The Great Architectural Design from Luxurious Tudor Style Houses
- 0.1 Tudor style houses are homes built with architectural features which reference Tudor and Medieval architecture.
- 1 Tudor Style Houses
Tudor style houses are homes built with architectural features which reference Tudor and Medieval architecture.
The Tudor style trend developed in response to the ornate styles of Gothic and Victorian architecture. It focused on simplicity and clean lines, referencing trends which were common during the medieval period and the Tudor era in England. Eventually, it metamorphosed into Craftsman style architecture, and in fact many Tudor style homes display a blend of both styles.
The key distinguishing characteristic of Tudor style houses is the use of decorative half timbering, which means that building timbers are partially exposed, surrounded with stucco, plaster, or brick.
Tudor style houses tend to be rambling, with lots of shapes and angles, and side gables, along with a major cross gable roughly around the middle of the home. The homes are also usually two stories high, and they can be quite large, despite the fact that they are supposed to evoke medieval cottages. Another common feature is an overhanging second floor. Tudor style homes also usually have mullioned windows, and they tend to feature narrow windows rather than broad ones. High chimneys are also common, as are solid wood doors and heavy structural elements. Some even feature thatched roofs for an additional note of “authenticity.”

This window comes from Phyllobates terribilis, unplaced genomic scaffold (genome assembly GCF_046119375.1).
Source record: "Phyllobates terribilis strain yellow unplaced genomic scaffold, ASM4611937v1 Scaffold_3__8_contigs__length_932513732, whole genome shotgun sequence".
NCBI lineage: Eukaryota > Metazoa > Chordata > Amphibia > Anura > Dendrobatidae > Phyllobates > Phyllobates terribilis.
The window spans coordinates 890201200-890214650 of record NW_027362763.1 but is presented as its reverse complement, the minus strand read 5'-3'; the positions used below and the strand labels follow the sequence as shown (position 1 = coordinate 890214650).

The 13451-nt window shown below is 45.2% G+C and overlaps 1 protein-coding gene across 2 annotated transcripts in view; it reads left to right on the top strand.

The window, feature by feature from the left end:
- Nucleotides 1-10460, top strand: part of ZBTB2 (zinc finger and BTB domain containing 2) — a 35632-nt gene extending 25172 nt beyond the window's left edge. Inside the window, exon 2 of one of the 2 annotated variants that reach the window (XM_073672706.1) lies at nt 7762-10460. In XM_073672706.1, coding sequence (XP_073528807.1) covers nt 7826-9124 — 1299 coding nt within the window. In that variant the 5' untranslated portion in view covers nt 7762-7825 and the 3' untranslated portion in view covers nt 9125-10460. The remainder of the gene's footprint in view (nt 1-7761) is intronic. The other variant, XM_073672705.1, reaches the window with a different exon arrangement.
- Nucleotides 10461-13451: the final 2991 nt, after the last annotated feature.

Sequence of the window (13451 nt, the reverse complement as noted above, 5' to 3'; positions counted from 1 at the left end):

The interior of Tudor style houses can be quite varied. Dark woodwork, exposed beams, and plaster can all be seen. Rough edges which are supposed to look hand-finished are not uncommon, and the floors may be wood plank, slate, tile, or other materials.
Although the Tudor style houses craze peaked around the middle of the 20th century, architects continue to design and build new homes in this style. Homes designed in the Tudor style can be found all over the world, including in communities which were most certainly not settled during the Tudor era. When well built, these homes can command a premium on the housing market, as they are distinctive and one of a kind, especially when surrounded with thoughtfully landscaped grounds.